It’s Girl Scout cookie time. This is something that I used to be so excited for but now I dread it. I recently ran into a friend outside of Albertson’s with her daughter’s troop. She asked me if I wanted anything, I said no. I am on a diet and on a budget. I politely declined stating that I didn’t have any cash with me. She insisted and put several boxes in my cart. When I saw her a few days later, she asked me how the cookies were and asked me for money to pay for them. I was taken aback and told her I didn’t have my wallet on me. Should I be expected to pay for these unwanted cookies I thought were a gift? – Cookie monster
You do not have to pay for the cookies. If you care for this friend and want to avoid awkwardness, you should pay for the cookies and pinch pennies elsewhere. Think of it as a donation or an investment in your friendship. If you don’t mind an uncomfortable conversation, tell her that you thought she was gifting you the cookies and that while you apologize for the miscommunication, you’re not willing to pay for them. I hope, at least, that the cookies were Coconut D’lites.
My wife and I have been together for about six years and I am starting to feel bored and trapped and my mind has been wandering. We have a three-year-old and he’s the reason I haven’t thought more seriously about divorce. He’s also the reason that we haven’t been doing the things we used to when we were newlyweds. How do I know if it is time for a separation? My dad cheated on my mom and I will never ever go there.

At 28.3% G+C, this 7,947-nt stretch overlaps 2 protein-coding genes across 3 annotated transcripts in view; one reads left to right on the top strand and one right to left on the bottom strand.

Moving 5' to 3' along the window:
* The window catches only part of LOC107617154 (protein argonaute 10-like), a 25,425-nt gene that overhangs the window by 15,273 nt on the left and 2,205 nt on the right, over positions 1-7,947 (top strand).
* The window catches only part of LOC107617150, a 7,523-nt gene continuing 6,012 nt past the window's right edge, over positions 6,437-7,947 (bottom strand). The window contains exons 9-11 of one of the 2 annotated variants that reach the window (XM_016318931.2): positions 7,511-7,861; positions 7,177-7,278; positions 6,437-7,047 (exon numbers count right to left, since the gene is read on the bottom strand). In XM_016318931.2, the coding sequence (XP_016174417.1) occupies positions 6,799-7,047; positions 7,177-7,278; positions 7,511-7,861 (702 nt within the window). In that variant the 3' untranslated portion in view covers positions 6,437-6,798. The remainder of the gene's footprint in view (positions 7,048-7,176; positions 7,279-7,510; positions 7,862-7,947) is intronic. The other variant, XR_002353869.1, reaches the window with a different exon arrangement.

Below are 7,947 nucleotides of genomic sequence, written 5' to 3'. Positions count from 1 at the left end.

– Debating divorce
I would encourage you to invest some time and energy in your relationship before you discuss separation with your wife. That word could trigger a downward spiral. Relationships are super easy at the beginning but they are something that you need to set time aside for. Call a babysitter and make a reservation at Shabu Shabu for Valentine’s Day. Go out at least twice a month. Cook dinner or breakfast together. Give your wife a pass when she annoys you. Leave a sweet note in her purse. Take selfies with her. If you’re still struggling in three months, ask her to give couples therapy a go.
I work in an office of about 45 people. We have a relatively decent breakroom with a TV, couches, tables and a kitchenette. Per my boss, I have to take my lunch between noon and 1:00 p.m. There is a woman in the office who has loud phone calls with her boyfriend that often devolve into colorful arguments. Now, there are people in the office that are talking about her relationship when she’s done with lunch. I just want to eat and dive into my beach reads. I don’t want to hear her drama or others’ gossip. If I let her know others are talking, I’m thinking she may stop. Thoughts?
– Give me a break
Give me a break,
I think you could discretely tell this woman that her conversations are being overheard without going into the gossip. You don’t want to add more drama to her plate. Alternatively, you could also consider getting a nice pair of headphones and an Audible subscription. Getting out of the office for lunch every now and again is nice too, especially if you’re near a good spot like The Slice.
– ClareHave something to add? Do it in the comments.